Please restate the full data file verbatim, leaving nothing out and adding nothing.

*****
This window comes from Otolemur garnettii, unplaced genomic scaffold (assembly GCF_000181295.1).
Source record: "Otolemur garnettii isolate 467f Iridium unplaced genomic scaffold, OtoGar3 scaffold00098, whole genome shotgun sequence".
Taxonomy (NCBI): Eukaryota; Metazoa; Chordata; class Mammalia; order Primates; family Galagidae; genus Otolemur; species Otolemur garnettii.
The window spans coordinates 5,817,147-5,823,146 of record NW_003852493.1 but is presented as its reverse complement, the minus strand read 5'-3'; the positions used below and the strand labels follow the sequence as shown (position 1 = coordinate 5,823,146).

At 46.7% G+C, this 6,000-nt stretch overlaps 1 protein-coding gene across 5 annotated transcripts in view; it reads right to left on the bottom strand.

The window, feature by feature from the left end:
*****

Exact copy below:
This window comes from Otolemur garnettii, unplaced genomic scaffold (assembly GCF_000181295.1).
Source record: "Otolemur garnettii isolate 467f Iridium unplaced genomic scaffold, OtoGar3 scaffold00098, whole genome shotgun sequence".
Taxonomy (NCBI): Eukaryota; Metazoa; Chordata; class Mammalia; order Primates; family Galagidae; genus Otolemur; species Otolemur garnettii.
The window spans coordinates 5,817,147-5,823,146 of record NW_003852493.1 but is presented as its reverse complement, the minus strand read 5'-3'; the positions used below and the strand labels follow the sequence as shown (position 1 = coordinate 5,823,146).

At 46.7% G+C, this 6,000-nt stretch overlaps 1 protein-coding gene across 5 annotated transcripts in view; it reads right to left on the bottom strand.

The window, feature by feature from the left end: